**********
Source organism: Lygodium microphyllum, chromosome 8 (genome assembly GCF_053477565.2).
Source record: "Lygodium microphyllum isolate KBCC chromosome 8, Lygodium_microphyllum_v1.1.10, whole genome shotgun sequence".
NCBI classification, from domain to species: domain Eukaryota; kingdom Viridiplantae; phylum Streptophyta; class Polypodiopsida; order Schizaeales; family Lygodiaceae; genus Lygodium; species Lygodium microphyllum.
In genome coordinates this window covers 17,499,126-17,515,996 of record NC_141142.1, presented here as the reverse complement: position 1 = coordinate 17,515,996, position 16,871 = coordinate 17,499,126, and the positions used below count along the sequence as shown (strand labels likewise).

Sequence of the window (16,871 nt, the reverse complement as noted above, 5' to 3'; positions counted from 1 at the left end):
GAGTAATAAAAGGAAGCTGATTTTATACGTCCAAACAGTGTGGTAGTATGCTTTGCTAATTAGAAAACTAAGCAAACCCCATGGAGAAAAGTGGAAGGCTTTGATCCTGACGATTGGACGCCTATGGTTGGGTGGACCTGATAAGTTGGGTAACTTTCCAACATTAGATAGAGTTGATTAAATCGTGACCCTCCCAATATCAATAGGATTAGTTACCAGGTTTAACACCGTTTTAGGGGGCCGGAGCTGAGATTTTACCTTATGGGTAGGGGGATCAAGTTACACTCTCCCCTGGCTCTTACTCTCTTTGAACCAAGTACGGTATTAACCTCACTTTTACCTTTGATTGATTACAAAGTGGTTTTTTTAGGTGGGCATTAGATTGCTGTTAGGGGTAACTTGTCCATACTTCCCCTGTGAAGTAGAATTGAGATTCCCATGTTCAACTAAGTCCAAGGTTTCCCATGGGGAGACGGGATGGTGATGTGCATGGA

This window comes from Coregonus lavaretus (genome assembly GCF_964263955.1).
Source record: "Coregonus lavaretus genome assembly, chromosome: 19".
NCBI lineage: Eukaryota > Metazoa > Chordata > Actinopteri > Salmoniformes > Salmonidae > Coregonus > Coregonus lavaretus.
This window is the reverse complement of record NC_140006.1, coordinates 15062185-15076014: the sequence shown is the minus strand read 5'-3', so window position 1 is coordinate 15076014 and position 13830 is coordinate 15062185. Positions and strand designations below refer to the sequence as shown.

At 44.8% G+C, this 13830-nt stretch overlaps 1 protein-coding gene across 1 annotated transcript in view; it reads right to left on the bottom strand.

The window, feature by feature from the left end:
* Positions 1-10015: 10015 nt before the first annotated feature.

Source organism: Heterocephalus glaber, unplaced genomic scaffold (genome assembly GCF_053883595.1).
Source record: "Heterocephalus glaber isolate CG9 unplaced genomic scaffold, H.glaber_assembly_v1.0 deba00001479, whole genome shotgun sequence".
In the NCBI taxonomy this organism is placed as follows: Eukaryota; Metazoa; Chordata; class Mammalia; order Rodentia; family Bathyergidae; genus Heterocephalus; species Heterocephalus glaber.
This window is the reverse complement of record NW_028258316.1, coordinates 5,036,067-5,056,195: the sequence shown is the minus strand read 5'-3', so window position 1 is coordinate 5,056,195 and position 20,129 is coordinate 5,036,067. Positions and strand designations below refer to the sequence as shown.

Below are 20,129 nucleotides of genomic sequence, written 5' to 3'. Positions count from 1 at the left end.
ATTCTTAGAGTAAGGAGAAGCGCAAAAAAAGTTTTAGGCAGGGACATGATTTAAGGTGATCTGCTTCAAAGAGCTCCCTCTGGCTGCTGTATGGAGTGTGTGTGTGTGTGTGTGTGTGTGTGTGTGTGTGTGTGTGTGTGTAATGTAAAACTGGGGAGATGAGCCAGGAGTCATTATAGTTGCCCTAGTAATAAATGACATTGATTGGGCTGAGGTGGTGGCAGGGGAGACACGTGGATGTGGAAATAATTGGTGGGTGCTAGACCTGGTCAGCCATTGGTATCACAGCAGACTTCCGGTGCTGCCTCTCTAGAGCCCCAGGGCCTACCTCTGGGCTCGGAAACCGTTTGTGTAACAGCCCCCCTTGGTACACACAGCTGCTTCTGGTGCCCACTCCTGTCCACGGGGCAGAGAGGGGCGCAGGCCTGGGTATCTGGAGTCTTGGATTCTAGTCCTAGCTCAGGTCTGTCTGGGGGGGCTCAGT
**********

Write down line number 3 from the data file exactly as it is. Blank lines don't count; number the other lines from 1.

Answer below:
NCBI classification, from domain to species: domain Eukaryota; kingdom Viridiplantae; phylum Streptophyta; class Polypodiopsida; order Schizaeales; family Lygodiaceae; genus Lygodium; species Lygodium microphyllum.